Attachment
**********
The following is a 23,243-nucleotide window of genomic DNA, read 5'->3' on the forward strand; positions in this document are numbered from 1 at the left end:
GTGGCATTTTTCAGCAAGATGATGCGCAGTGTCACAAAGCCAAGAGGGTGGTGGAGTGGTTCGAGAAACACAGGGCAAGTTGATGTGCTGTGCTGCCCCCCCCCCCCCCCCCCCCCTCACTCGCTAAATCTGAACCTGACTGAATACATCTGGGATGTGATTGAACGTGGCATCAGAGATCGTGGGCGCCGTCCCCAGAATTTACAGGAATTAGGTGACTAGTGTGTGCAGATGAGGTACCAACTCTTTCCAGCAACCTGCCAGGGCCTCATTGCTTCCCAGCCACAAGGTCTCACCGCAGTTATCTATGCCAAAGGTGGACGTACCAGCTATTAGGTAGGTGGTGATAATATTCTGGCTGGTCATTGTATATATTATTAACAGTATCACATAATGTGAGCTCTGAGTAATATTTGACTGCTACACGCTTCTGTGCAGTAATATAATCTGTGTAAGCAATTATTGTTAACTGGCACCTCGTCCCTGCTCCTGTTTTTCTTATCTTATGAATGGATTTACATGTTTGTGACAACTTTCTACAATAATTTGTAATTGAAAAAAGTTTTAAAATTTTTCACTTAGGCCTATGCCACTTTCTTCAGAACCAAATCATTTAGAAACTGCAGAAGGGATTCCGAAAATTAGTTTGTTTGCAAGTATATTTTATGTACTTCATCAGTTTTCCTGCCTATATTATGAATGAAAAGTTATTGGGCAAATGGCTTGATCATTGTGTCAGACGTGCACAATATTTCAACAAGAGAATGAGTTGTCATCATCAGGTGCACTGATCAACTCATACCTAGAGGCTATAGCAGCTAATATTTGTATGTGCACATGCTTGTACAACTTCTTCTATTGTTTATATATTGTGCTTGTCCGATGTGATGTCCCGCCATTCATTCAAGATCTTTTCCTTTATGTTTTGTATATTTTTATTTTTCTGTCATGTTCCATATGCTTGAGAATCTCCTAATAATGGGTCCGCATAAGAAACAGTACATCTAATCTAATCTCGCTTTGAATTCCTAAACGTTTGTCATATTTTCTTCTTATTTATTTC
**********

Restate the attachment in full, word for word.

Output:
The following is a 23,243-nucleotide window of genomic DNA, read 5'->3' on the forward strand; positions in this document are numbered from 1 at the left end:
GTGGCATTTTTCAGCAAGATGATGCGCAGTGTCACAAAGCCAAGAGGGTGGTGGAGTGGTTCGAGAAACACAGGGCAAGTTGATGTGCTGTGCTGCCCCCCCCCCCCCCCCCCCCCTCACTCGCTAAATCTGAACCTGACTGAATACATCTGGGATGTGATTGAACGTGGCATCAGAGATCGTGGGCGCCGTCCCCAGAATTTACAGGAATTAGGTGACTAGTGTGTGCAGATGAGGTACCAACTCTTTCCAGCAACCTGCCAGGGCCTCATTGCTTCCCAGCCACAAGGTCTCACCGCAGTTATCTATGCCAAAGGTGGACGTACCAGCTATTAGGTAGGTGGTGATAATATTCTGGCTGGTCATTGTATATATTATTAACAGTATCACATAATGTGAGCTCTGAGTAATATTTGACTGCTACACGCTTCTGTGCAGTAATATAATCTGTGTAAGCAATTATTGTTAACTGGCACCTCGTCCCTGCTCCTGTTTTTCTTATCTTATGAATGGATTTACATGTTTGTGACAACTTTCTACAATAATTTGTAATTGAAAAAAGTTTTAAAATTTTTCACTTAGGCCTATGCCACTTTCTTCAGAACCAAATCATTTAGAAACTGCAGAAGGGATTCCGAAAATTAGTTTGTTTGCAAGTATATTTTATGTACTTCATCAGTTTTCCTGCCTATATTATGAATGAAAAGTTATTGGGCAAATGGCTTGATCATTGTGTCAGACGTGCACAATATTTCAACAAGAGAATGAGTTGTCATCATCAGGTGCACTGATCAACTCATACCTAGAGGCTATAGCAGCTAATATTTGTATGTGCACATGCTTGTACAACTTCTTCTATTGTTTATATATTGTGCTTGTCCGATGTGATGTCCCGCCATTCATTCAAGATCTTTTCCTTTATGTTTTGTATATTTTTATTTTTCTGTCATGTTCCATATGCTTGAGAATCTCCTAATAATGGGTCCGCATAAGAAACAGTACATCTAATCTAATCTCGCTTTGAATTCCTAAACGTTTGTCATATTTTCTTCTTATTTATTTC